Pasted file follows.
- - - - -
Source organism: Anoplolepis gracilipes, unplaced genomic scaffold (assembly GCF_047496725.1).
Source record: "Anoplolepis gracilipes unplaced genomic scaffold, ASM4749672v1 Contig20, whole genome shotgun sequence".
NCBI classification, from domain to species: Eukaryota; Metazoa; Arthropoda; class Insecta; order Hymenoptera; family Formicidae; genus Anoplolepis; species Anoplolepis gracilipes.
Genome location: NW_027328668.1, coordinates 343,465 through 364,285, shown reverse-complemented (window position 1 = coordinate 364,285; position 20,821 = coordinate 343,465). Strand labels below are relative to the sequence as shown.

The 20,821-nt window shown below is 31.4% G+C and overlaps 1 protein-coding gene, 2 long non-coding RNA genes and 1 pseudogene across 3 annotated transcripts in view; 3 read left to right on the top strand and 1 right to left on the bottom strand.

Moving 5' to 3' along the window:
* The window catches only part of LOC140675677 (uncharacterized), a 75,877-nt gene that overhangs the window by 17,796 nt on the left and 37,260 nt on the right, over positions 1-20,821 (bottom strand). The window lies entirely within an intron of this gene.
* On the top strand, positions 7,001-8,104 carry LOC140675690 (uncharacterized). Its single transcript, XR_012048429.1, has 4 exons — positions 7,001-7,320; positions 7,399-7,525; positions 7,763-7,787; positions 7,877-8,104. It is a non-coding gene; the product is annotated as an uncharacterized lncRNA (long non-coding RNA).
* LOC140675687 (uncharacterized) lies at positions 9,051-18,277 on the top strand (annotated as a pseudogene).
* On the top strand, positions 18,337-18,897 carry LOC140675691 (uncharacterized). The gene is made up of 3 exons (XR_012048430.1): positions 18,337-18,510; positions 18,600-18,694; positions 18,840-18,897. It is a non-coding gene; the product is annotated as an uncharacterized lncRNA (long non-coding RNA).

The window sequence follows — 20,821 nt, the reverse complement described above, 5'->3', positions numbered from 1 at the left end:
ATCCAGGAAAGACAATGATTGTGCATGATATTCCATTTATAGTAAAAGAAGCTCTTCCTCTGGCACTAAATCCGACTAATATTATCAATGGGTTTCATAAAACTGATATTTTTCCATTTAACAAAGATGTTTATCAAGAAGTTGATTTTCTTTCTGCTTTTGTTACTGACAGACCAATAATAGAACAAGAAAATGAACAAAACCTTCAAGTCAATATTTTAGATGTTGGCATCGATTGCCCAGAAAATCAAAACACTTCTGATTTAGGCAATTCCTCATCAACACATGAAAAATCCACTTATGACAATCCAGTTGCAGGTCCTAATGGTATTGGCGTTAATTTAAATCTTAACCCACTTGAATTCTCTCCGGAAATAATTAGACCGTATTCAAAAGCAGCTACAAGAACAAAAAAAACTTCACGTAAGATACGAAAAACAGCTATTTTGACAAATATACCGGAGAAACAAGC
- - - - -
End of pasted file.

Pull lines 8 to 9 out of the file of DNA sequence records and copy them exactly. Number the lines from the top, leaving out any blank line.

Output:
* On the top strand, positions 7,001-8,104 carry LOC140675690 (uncharacterized). Its single transcript, XR_012048429.1, has 4 exons — positions 7,001-7,320; positions 7,399-7,525; positions 7,763-7,787; positions 7,877-8,104. It is a non-coding gene; the product is annotated as an uncharacterized lncRNA (long non-coding RNA).
* LOC140675687 (uncharacterized) lies at positions 9,051-18,277 on the top strand (annotated as a pseudogene).